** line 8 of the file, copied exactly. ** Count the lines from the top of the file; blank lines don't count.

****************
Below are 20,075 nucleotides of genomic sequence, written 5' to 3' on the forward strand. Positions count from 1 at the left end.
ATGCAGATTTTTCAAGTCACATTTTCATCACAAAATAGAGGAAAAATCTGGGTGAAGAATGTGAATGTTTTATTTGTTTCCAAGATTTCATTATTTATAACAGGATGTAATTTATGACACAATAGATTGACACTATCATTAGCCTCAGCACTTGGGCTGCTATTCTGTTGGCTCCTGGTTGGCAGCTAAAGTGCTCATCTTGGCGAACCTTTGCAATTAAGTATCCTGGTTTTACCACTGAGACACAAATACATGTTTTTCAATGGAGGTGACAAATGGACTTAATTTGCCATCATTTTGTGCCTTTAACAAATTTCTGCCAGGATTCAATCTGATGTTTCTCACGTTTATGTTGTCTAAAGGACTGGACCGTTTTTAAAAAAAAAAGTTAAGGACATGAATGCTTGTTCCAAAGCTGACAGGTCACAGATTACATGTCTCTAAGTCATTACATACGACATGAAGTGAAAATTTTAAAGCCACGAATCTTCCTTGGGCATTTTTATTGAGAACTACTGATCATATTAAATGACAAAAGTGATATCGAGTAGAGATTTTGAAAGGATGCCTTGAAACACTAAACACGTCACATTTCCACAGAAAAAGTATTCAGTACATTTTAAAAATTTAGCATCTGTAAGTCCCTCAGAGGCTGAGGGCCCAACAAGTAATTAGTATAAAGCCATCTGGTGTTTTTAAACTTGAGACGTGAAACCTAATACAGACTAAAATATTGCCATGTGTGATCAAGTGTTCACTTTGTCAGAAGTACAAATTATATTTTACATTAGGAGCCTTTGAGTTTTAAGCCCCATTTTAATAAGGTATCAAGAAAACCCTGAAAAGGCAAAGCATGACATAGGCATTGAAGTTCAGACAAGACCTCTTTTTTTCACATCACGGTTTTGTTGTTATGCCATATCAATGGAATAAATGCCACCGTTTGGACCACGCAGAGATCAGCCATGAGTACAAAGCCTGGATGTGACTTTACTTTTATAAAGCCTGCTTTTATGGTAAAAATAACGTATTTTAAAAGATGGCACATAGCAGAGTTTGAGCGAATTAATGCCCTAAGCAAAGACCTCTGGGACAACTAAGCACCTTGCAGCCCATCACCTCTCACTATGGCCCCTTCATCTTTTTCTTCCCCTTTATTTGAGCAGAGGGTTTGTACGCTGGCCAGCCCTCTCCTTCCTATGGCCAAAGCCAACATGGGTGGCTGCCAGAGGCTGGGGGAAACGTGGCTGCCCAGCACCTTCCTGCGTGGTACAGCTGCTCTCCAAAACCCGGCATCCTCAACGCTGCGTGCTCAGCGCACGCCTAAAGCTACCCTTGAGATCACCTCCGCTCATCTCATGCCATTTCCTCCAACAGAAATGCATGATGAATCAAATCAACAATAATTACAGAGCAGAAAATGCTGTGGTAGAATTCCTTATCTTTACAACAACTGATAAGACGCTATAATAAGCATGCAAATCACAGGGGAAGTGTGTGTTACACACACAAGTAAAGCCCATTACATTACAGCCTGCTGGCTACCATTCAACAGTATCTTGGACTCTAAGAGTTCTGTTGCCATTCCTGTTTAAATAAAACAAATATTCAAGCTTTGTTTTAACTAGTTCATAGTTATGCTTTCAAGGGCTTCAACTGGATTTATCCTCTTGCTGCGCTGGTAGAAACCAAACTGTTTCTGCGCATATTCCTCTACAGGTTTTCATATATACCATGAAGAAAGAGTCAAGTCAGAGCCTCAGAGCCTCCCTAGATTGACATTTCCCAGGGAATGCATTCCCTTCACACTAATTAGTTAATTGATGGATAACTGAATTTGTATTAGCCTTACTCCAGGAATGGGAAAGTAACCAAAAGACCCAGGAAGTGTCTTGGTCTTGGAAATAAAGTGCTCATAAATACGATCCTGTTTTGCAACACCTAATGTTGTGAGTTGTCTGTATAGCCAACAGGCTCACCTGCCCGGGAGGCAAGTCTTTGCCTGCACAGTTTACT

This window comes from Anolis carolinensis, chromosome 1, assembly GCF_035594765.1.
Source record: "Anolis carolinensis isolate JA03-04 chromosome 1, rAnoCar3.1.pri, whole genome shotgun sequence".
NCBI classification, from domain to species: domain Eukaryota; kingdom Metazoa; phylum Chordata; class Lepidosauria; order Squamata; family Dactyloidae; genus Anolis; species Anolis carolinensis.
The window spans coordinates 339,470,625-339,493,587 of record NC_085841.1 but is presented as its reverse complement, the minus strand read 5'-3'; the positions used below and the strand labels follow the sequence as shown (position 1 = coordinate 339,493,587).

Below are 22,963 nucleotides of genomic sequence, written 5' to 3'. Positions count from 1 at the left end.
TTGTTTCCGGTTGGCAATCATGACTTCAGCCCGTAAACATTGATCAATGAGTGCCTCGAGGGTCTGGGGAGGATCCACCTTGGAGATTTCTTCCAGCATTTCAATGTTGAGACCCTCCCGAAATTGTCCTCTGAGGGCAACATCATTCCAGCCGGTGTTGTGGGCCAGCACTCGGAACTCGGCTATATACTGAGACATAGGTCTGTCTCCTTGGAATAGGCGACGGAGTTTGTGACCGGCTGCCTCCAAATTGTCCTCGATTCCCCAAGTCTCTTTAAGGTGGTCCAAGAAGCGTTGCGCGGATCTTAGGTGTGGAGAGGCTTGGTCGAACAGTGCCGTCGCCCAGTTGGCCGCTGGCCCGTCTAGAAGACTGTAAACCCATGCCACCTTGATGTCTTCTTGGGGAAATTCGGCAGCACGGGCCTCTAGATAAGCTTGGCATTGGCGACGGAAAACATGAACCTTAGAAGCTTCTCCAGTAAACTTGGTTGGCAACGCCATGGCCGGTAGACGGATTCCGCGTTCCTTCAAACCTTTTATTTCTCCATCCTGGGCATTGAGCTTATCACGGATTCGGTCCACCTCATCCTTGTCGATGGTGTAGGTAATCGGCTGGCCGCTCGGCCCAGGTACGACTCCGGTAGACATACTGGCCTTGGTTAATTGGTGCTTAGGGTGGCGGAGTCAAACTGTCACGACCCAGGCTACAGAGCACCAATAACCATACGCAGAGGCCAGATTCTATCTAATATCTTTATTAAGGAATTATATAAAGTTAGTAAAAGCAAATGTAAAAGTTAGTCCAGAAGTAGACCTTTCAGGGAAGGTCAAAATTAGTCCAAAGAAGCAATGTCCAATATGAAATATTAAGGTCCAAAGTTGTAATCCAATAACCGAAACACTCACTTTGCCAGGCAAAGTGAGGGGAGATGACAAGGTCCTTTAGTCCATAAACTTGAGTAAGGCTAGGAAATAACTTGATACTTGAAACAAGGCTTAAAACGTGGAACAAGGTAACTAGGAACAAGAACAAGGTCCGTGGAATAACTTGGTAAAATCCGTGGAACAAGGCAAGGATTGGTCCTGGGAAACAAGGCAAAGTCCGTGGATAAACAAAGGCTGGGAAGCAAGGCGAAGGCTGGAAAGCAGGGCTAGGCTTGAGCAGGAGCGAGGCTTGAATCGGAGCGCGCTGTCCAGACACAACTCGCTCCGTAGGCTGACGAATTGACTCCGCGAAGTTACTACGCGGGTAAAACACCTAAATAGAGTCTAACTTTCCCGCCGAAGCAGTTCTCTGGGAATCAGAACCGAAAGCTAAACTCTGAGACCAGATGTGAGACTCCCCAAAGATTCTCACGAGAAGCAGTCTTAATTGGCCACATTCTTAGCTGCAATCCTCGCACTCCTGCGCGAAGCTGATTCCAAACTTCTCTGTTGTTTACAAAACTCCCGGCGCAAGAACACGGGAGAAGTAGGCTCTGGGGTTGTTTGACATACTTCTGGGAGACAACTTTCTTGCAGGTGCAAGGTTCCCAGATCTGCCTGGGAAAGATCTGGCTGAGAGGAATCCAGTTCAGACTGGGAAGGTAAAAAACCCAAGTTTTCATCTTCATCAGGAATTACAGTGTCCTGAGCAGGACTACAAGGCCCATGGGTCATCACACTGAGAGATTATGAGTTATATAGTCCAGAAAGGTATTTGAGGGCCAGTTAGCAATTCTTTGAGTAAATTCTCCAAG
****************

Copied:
TTGTTTCCGGTTGGCAATCATGACTTCAGCCCGTAAACATTGATCAATGAGTGCCTCGAGGGTCTGGGGAGGATCCACCTTGGAGATTTCTTCCAGCATTTCAATGTTGAGACCCTCCCGAAATTGTCCTCTGAGGGCAACATCATTCCAGCCGGTGTTGTGGGCCAGCACTCGGAACTCGGCTATATACTGAGACATAGGTCTGTCTCCTTGGAATAGGCGACGGAGTTTGTGACCGGCTGCCTCCAAATTGTCCTCGATTCCCCAAGTCTCTTTAAGGTGGTCCAAGAAGCGTTGCGCGGATCTTAGGTGTGGAGAGGCTTGGTCGAACAGTGCCGTCGCCCAGTTGGCCGCTGGCCCGTCTAGAAGACTGTAAACCCATGCCACCTTGATGTCTTCTTGGGGAAATTCGGCAGCACGGGCCTCTAGATAAGCTTGGCATTGGCGACGGAAAACATGAACCTTAGAAGCTTCTCCAGTAAACTTGGTTGGCAACGCCATGGCCGGTAGACGGATTCCGCGTTCCTTCAAACCTTTTATTTCTCCATCCTGGGCATTGAGCTTATCACGGATTCGGTCCACCTCATCCTTGTCGATGGTGTAGGTAATCGGCTGGCCGCTCGGCCCAGGTACGACTCCGGTAGACATACTGGCCTTGGTTAATTGGTGCTTAGGGTGGCGGAGTCAAACTGTCACGACCCAGGCTACAGAGCACCAATAACCATACGCAGAGGCCAGATTCTATCTAATATCTTTATTAAGGAATTATATAAAGTTAGTAAAAGCAAATGTAAAAGTTAGTCCAGAAGTAGACCTTTCAGGGAAGGTCAAAATTAGTCCAAAGAAGCAATGTCCAATATGAAATATTAAGGTCCAAAGTTGTAATCCAATAACCGAAACACTCACTTTGCCAGGCAAAGTGAGGGGAGATGACAAGGTCCTTTAGTCCATAAACTTGAGTAAGGCTAGGAAATAACTTGATACTTGAAACAAGGCTTAAAACGTGGAACAAGGTAACTAGGAACAAGAACAAGGTCCGTGGAATAACTTGGTAAAATCCGTGGAACAAGGCAAGGATTGGTCCTGGGAAACAAGGCAAAGTCCGTGGATAAACAAAGGCTGGGAAGCAAGGCGAAGGCTGGAAAGCAGGGCTAGGCTTGAGCAGGAGCGAGGCTTGAATCGGAGCGCGCTGTCCAGACACAACTCGCTCCGTAGGCTGACGAATTGACTCCGCGAAGTTACTACGCGGGTAAAACACCTAAATAGAGTCTAACTTTCCCGCCGAAGCAGTTCTCTGGGAATCAGAACCGAAAGCTAAACTCTGAGACCAGATGTGAGACTCCCCAAAGATTCTCACGAGAAGCAGTCTTAATTGGCCACATTCTTAGCTGCAATCCTCGCACTCCTGCGCGAAGCTGATTCCAAACTTCTCTGTTGTTTACAAAACTCCCGGCGCAAGAACACGGGAGAAGTAGGCTCTGGGGTTGTTTGACATACTTCTGGGAGACAACTTTCTTGCAGGTGCAAGGTTCCCAGATCTGCCTGGGAAAGATCTGGCTGAGAGGAATCCAGTTCAGACTGGGAAGGTAAAAAACCCAAGTTTTCATCTTCATCAGGAATTACAGTGTCCTGAGCAGGACTACAAGGCCCATGGGTCATCACACTGAGAGATTATGAGTTATATAGTCCAGAAAGGTATTTGAGGGCCAGTTAGCAATTCTTTGAGTAAATTCTCCAAG